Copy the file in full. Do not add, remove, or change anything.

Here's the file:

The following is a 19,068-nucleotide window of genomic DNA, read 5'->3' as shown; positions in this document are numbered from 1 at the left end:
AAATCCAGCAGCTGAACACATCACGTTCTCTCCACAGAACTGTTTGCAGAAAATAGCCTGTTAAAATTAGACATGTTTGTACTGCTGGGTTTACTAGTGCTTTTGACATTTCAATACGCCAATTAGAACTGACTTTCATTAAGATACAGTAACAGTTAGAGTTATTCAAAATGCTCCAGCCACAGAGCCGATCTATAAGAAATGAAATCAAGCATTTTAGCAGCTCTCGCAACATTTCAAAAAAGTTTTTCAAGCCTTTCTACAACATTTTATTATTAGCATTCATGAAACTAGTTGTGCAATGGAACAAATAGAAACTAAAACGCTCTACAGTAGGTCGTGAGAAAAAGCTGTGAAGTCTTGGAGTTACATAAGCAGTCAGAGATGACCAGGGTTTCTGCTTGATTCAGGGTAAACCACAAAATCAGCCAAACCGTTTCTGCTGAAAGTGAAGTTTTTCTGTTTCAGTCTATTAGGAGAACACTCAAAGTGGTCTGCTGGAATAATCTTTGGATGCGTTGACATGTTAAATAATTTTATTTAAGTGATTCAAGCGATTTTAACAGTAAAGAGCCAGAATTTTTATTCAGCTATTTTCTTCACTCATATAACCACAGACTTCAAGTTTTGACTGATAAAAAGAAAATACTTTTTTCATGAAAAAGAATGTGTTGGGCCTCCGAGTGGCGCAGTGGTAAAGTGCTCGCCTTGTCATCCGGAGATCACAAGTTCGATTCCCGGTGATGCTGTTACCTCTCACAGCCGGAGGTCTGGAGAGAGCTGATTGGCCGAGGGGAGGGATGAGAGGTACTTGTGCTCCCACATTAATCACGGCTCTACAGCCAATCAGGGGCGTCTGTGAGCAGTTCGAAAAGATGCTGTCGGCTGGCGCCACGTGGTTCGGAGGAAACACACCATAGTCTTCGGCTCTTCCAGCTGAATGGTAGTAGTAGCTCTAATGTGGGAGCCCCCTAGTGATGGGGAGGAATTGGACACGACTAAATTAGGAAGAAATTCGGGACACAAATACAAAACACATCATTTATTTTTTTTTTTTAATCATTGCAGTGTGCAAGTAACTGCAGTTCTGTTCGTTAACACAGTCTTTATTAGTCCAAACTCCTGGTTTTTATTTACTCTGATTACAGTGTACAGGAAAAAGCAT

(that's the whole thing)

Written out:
The following is a 19,068-nucleotide window of genomic DNA, read 5'->3' as shown; positions in this document are numbered from 1 at the left end:
AAATCCAGCAGCTGAACACATCACGTTCTCTCCACAGAACTGTTTGCAGAAAATAGCCTGTTAAAATTAGACATGTTTGTACTGCTGGGTTTACTAGTGCTTTTGACATTTCAATACGCCAATTAGAACTGACTTTCATTAAGATACAGTAACAGTTAGAGTTATTCAAAATGCTCCAGCCACAGAGCCGATCTATAAGAAATGAAATCAAGCATTTTAGCAGCTCTCGCAACATTTCAAAAAAGTTTTTCAAGCCTTTCTACAACATTTTATTATTAGCATTCATGAAACTAGTTGTGCAATGGAACAAATAGAAACTAAAACGCTCTACAGTAGGTCGTGAGAAAAAGCTGTGAAGTCTTGGAGTTACATAAGCAGTCAGAGATGACCAGGGTTTCTGCTTGATTCAGGGTAAACCACAAAATCAGCCAAACCGTTTCTGCTGAAAGTGAAGTTTTTCTGTTTCAGTCTATTAGGAGAACACTCAAAGTGGTCTGCTGGAATAATCTTTGGATGCGTTGACATGTTAAATAATTTTATTTAAGTGATTCAAGCGATTTTAACAGTAAAGAGCCAGAATTTTTATTCAGCTATTTTCTTCACTCATATAACCACAGACTTCAAGTTTTGACTGATAAAAAGAAAATACTTTTTTCATGAAAAAGAATGTGTTGGGCCTCCGAGTGGCGCAGTGGTAAAGTGCTCGCCTTGTCATCCGGAGATCACAAGTTCGATTCCCGGTGATGCTGTTACCTCTCACAGCCGGAGGTCTGGAGAGAGCTGATTGGCCGAGGGGAGGGATGAGAGGTACTTGTGCTCCCACATTAATCACGGCTCTACAGCCAATCAGGGGCGTCTGTGAGCAGTTCGAAAAGATGCTGTCGGCTGGCGCCACGTGGTTCGGAGGAAACACACCATAGTCTTCGGCTCTTCCAGCTGAATGGTAGTAGTAGCTCTAATGTGGGAGCCCCCTAGTGATGGGGAGGAATTGGACACGACTAAATTAGGAAGAAATTCGGGACACAAATACAAAACACATCATTTATTTTTTTTTTTTAATCATTGCAGTGTGCAAGTAACTGCAGTTCTGTTCGTTAACACAGTCTTTATTAGTCCAAACTCCTGGTTTTTATTTACTCTGATTACAGTGTACAGGAAAAAGCAT